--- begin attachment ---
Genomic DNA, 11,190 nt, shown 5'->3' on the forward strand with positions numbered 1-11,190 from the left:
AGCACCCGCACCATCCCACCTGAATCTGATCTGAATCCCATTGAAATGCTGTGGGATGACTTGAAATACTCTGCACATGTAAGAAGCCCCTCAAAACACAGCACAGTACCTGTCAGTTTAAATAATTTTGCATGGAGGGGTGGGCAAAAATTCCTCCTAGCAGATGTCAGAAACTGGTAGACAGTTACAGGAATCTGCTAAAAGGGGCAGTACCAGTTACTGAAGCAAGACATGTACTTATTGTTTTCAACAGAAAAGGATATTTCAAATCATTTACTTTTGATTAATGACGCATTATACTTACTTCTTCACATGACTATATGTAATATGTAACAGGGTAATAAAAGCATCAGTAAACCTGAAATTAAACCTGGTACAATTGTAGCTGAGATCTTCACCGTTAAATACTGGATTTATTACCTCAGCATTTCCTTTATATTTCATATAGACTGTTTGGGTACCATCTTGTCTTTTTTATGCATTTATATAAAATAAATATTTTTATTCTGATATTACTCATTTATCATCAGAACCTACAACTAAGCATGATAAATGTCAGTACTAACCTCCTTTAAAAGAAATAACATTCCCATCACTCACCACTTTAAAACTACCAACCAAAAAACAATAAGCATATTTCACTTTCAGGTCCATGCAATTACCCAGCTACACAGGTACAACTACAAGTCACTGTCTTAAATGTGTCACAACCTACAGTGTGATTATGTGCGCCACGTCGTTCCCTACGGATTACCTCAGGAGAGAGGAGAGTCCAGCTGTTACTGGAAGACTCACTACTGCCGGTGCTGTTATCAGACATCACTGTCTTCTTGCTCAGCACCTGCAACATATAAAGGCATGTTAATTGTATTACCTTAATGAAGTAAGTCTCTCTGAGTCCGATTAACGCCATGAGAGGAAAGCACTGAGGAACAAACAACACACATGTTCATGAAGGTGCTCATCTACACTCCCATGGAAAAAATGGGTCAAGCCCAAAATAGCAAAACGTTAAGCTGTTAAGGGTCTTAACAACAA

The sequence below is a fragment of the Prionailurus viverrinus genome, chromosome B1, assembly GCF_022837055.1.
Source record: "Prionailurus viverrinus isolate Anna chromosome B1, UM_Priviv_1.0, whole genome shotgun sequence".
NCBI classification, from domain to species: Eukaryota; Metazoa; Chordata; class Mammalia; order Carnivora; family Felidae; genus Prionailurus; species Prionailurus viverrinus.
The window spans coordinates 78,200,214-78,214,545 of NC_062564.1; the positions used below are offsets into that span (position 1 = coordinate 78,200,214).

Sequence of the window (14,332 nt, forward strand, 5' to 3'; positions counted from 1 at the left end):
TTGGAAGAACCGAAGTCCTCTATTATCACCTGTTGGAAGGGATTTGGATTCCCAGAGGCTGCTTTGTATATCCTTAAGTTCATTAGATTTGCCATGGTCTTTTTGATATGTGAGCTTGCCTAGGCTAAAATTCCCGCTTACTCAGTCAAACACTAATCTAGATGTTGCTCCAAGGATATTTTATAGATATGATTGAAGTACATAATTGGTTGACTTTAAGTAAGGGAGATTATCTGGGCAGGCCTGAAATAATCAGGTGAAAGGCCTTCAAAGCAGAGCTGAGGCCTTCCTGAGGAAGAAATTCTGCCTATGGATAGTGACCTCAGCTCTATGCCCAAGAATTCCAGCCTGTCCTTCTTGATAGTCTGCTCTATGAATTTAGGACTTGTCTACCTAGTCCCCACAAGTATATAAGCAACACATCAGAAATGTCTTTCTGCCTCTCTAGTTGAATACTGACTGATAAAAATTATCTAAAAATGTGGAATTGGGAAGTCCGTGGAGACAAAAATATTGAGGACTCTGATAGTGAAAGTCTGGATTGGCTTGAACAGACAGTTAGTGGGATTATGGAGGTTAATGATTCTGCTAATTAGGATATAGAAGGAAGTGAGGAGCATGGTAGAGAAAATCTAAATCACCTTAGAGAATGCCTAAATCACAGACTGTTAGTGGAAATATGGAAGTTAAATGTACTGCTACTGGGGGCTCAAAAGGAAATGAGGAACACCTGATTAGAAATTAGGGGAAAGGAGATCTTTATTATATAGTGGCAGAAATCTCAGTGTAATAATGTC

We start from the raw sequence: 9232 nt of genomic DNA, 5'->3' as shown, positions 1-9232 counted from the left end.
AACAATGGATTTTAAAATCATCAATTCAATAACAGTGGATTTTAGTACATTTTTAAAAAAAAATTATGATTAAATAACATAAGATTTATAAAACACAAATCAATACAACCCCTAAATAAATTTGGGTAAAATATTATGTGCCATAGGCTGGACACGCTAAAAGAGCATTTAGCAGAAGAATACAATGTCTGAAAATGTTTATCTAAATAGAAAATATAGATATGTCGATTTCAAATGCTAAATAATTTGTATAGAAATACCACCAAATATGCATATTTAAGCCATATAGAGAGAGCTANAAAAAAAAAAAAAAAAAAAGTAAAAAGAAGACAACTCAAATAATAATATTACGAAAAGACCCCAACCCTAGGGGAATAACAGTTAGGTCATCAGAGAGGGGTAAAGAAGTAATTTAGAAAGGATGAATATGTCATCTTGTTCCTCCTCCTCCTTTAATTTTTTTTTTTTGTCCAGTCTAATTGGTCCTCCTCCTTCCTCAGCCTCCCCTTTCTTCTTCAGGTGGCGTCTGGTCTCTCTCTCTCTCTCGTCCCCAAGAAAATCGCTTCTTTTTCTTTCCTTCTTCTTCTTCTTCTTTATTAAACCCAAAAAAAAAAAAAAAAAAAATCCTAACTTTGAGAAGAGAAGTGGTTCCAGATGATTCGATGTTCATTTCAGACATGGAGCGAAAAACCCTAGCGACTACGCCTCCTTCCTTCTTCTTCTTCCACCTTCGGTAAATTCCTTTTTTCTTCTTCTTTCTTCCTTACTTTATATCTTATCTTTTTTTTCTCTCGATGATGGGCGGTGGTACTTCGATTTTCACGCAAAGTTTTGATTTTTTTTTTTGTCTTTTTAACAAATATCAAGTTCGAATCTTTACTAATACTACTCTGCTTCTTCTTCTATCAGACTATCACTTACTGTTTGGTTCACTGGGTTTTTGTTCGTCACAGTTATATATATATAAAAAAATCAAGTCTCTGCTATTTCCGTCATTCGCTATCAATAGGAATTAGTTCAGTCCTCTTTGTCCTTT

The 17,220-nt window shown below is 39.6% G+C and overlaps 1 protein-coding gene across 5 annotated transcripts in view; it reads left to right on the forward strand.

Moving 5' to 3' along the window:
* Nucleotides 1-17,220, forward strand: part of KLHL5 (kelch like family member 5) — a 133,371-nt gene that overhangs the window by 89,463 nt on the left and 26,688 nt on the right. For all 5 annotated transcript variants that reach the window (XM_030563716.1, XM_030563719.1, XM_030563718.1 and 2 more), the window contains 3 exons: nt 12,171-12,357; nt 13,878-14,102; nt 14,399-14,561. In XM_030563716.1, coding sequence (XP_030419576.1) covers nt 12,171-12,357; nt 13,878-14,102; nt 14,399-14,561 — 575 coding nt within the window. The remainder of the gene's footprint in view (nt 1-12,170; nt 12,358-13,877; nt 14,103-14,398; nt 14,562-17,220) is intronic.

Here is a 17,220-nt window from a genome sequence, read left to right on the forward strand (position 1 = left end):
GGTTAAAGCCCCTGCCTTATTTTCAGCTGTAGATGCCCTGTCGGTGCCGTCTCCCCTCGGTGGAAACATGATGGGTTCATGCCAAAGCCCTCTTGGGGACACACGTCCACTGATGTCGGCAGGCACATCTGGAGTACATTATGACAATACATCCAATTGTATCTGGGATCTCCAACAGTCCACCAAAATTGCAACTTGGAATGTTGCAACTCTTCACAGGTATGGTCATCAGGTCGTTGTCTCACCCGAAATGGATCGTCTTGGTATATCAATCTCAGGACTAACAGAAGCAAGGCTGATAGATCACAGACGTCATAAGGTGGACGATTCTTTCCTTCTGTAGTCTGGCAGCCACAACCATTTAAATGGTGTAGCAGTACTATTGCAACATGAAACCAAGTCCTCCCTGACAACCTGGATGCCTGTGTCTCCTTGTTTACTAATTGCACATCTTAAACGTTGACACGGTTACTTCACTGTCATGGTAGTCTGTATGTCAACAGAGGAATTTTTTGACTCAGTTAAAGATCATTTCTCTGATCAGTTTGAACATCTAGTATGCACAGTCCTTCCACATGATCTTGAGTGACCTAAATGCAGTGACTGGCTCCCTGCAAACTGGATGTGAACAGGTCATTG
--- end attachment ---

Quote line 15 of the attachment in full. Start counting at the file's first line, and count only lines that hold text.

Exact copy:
GGTTAAAGCCCCTGCCTTATTTTCAGCTGTAGATGCCCTGTCGGTGCCGTCTCCCCTCGGTGGAAACATGATGGGTTCATGCCAAAGCCCTCTTGGGGACACACGTCCACTGATGTCGGCAGGCACATCTGGAGTACATTATGACAATACATCCAATTGTATCTGGGATCTCCAACAGTCCACCAAAATTGCAACTTGGAATGTTGCAACTCTTCACAGGTATGGTCATCAGGTCGTTGTCTCACCCGAAATGGATCGTCTTGGTATATCAATCTCAGGACTAACAGAAGCAAGGCTGATAGATCACAGACGTCATAAGGTGGACGATTCTTTCCTTCTGTAGTCTGGCAGCCACAACCATTTAAATGGTGTAGCAGTACTATTGCAACATGAAACCAAGTCCTCCCTGACAACCTGGATGCCTGTGTCTCCTTGTTTACTAATTGCACATCTTAAACGTTGACACGGTTACTTCACTGTCATGGTAGTCTGTATGTCAACAGAGGAATTTTTTGACTCAGTTAAAGATCATTTCTCTGATCAGTTTGAACATCTAGTATGCACAGTCCTTCCACATGATCTTGAGTGACCTAAATGCAGTGACTGGCTCCCTGCAAACTGGATGTGAACAGGTCATTG